When we think about ways to fight the crisis, we must reject policies which weaken social cohesion and fight the crisis through social cohesion, by investing in social rights and in intercultural dialogue.
The Intercultural Cities programme, jointly run by the Council of Europe and the European Union, has found that successful interculturality has tangible economic benefits. Cities with successful policies of intercultural dialogue seem to enjoy higher levels of economic growth than other cities.
It is not the remit of the Council of Europe to solve the economic dimension of the present crisis. But in addition to balancing budgets, Europe needs a comprehensive political strategy to protect social cohesion: Preserving social cohesion during an economic downturn is a political choice. In fact, it is not a choice, but a necessity, if we want to preserve the model of the society which we have built over the past sixty years.
The Council of Europe can make an important contribution to issues of social cohesion in a social rights and human rights perspective, in particular relating to youth, ageing, inter-generational solidarity, migration, education and the fight against extremism and hate speech. All this will help us to achieve the ‘deep security’ which I have suggested should be an objective for the entire Council of Europe space.
The social and intercultural implications of the crisis that we are witnessing at this time underline the pertinence of the analysis and recommendations contained in the report by the Group of Eminent Persons on “Living Together”.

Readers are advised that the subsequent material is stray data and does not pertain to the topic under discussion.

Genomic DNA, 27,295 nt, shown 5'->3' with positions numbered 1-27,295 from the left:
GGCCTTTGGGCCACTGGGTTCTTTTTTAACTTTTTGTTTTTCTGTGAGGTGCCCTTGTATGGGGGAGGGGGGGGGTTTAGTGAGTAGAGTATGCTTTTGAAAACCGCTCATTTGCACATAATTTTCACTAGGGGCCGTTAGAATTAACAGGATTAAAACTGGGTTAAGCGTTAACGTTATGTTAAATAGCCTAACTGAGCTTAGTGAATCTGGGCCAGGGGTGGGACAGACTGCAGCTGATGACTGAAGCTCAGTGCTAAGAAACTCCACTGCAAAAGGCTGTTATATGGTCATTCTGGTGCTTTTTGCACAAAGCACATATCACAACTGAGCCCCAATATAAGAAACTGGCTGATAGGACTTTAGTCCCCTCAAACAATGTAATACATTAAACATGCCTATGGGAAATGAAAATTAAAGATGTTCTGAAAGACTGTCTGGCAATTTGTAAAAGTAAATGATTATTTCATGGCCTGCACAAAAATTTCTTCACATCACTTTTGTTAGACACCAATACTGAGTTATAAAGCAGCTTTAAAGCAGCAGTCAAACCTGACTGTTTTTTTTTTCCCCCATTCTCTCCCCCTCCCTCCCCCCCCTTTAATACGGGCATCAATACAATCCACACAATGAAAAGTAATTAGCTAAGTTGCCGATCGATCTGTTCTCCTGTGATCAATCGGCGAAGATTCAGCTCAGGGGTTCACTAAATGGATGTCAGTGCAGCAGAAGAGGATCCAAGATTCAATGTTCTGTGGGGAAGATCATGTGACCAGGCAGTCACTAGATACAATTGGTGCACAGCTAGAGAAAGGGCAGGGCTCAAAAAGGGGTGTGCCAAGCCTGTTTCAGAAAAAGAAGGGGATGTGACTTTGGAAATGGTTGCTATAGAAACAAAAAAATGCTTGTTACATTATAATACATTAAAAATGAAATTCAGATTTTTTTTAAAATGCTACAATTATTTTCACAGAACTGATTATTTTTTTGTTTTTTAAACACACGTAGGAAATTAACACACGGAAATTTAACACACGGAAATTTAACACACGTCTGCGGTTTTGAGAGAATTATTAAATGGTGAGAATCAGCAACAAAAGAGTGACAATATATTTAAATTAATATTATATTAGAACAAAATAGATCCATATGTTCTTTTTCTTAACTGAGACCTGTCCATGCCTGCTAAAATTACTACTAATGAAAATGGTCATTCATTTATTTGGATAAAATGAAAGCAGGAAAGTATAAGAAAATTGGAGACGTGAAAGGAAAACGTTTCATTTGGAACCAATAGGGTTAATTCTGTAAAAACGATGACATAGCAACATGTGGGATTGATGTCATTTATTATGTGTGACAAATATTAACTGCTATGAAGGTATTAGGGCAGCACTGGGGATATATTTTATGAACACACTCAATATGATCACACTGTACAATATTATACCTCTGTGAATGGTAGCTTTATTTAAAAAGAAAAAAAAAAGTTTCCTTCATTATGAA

The conclusion of the report is very clear on two points. One, that our societies are very diverse; and two, that we are not very successful in managing that diversity. The report contains very specific recommendations on how to do better, on how to transform diversity from a potential threat to a real benefit for our societies.
For me personally, the most urgent priority is to deal with the parallel societies. People who live beside each other are always at risk of living against each other. What we need to do is to create societies in which people will live with each other. Everyone is entitled to maintain his or her identity, this is a part of our richness, of our strength, but this should not happen without or even at the expense of what holds us together as a society; of our common values which are embodied in and protected by the European Convention on Human Rights.
And let me add another thought. When we speak about parallel societies we usually think of ethnic or religious communities, but in fact, such parallel societies are much more diverse.
Look at the financial oligarchs for example. People who seem to be the least affected by the current economic crisis, even if they are not completely without responsibility for its emergence, to put it very mildly. One very often has the impression that they operate in accordance with their own rules and principles and that “solidarity” within that group is much stronger than solidarity between the group and the rest of the society. And that, in my book, is the definition of a parallel society. But let me reassure you, I am not advocating any revolutionary action. I simply suggest that these people should accept their part of responsibility, for the crisis we face and for what needs to be done to overcome it.
The location of this conference in Cyprus, at the historical crossroads between the Western and the Arab parts of the world, is an appropriate setting for me to renew the Council of Europe’s commitment to the reform countries of the Arab Spring, to share its experiences at the request of their authorities.
I wish this 7th Forum for the Future of Democracy every success and expect its conclusions to be taken up by the statutory bodies of the Council of Europe and to inspire the preparation of next year’s Second Conference of Ministers responsible for Social Cohesion in Istanbul and the first edition of the Council of Europe’s International Strasbourg Forum for Democracy in October of next year.